“There are only three kinds of pies, the dogs can’t eat the bones, yams are delicious but make me start talking in a Popeye voice, and the smooth, savory gravy reminds you of the Thanksgiving in 1987 when there was a lump in the sauce. It turned out to be a Midol Mom put in the sauce in the hopes it would dissolve and keep her daughter from snapping at everyone.”

Or something like that. You qualify the assertion so the reader knows you really don’t think Thanksgiving is horrible, but you have stories, observations, silly complaints, and so on. Unless, of course, you want your audience to consist entirely of people who agree that Thanksgiving is horrible, in which case you’re writing “humor” for people who spin in a bariatric chamber of personal neuroses.

Let’s just see how this idea builds:

I’m here to tell you Thanksgiving is terrible, and if you at least spend the time trying to deprogram your niece

Of all the people the middle-aged, boxed-wine cat lady is least likely to deprogram, it would be a niece, right?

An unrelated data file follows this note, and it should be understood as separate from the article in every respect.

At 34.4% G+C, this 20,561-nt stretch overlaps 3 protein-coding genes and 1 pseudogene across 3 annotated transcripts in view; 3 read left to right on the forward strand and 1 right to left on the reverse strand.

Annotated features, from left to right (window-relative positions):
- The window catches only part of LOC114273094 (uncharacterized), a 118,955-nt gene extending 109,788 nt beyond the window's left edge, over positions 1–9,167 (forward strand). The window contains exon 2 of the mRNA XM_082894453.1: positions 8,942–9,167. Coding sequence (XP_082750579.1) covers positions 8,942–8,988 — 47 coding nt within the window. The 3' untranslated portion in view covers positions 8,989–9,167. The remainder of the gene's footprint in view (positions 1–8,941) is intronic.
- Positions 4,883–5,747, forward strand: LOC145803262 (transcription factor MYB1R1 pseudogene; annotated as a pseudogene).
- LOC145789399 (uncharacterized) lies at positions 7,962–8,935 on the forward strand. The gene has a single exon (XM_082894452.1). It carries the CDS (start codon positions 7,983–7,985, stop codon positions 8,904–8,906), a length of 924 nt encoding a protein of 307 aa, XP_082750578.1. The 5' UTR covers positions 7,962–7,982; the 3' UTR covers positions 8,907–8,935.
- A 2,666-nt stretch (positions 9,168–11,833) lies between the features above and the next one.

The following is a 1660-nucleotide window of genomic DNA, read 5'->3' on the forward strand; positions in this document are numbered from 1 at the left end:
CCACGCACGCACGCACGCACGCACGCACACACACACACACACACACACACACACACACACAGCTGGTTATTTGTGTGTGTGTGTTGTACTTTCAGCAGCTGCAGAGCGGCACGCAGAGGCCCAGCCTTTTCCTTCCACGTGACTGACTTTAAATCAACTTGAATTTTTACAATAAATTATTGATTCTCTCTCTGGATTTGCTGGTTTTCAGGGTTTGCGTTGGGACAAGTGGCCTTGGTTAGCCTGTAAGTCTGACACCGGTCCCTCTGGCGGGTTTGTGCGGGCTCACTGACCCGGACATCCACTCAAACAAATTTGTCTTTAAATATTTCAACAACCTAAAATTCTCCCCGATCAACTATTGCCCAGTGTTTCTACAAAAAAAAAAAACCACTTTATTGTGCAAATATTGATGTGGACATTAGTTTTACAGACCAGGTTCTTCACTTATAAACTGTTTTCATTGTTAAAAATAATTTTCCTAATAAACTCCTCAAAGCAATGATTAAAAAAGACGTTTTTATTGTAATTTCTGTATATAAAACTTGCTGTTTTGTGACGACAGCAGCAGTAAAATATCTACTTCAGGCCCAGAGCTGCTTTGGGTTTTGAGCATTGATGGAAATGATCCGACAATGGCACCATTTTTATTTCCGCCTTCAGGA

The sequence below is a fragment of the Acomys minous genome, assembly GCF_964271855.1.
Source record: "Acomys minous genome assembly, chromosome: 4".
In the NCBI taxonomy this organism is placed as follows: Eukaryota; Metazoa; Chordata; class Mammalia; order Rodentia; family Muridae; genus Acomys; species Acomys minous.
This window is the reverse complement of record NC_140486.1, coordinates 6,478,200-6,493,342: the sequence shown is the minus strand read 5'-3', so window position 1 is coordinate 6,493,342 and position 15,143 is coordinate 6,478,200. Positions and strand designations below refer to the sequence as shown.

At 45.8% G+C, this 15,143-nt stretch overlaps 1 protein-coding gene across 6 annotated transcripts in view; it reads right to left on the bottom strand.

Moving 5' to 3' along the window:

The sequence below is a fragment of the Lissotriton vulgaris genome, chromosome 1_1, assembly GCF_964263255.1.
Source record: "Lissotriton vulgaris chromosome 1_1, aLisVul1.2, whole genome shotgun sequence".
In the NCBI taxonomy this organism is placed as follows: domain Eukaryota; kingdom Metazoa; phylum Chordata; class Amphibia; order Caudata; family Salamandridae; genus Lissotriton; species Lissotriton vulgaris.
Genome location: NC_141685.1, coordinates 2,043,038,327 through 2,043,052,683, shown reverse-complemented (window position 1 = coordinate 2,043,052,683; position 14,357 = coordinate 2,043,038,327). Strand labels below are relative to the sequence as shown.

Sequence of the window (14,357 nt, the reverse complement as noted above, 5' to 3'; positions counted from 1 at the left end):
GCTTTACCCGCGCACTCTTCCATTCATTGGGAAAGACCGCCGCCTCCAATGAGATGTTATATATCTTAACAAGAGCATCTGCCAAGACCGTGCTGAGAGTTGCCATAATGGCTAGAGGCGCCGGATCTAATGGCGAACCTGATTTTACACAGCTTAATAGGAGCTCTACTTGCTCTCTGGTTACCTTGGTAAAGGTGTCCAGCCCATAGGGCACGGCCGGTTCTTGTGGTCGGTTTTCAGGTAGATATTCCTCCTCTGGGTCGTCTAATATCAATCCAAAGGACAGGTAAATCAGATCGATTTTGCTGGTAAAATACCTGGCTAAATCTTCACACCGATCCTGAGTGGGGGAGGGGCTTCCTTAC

I’m here to tell you Thanksgiving is terrible, and if you at least spend the time trying to deprogram your niece, you won’t be bored or depressed 

OK, ha ha, I guess. Also, “and” should be “but.” 

The full sentence:

I’m here to tell you Thanksgiving is terrible, and if you at least spend the time trying to deprogram your niece, you won’t be bored or depressed  (though you might be enraged that Fox News or Infowars has convinced her Trump can ‘save America’ from Joe Biden’s radical agenda of giving people hearing aids and free pre-K).

Somewhere the shade of S.J. Perelman has taken off his wire-rimmed glasses and squinted through the veil that stands between this world and the next, and said, “A link? You ended a punchline with a link? A link to a government program?

It’s not funny, but it’s technically funny. The audience — which has self-selected within 14 words of her piece — knows that Joe Biden is not radical, and anyone who says there’s anything radical at all about the administration is NUTS and also Trump amirite and pre-K is a holy thing right up there with abortion except for the part about a live kid. Stupid niece!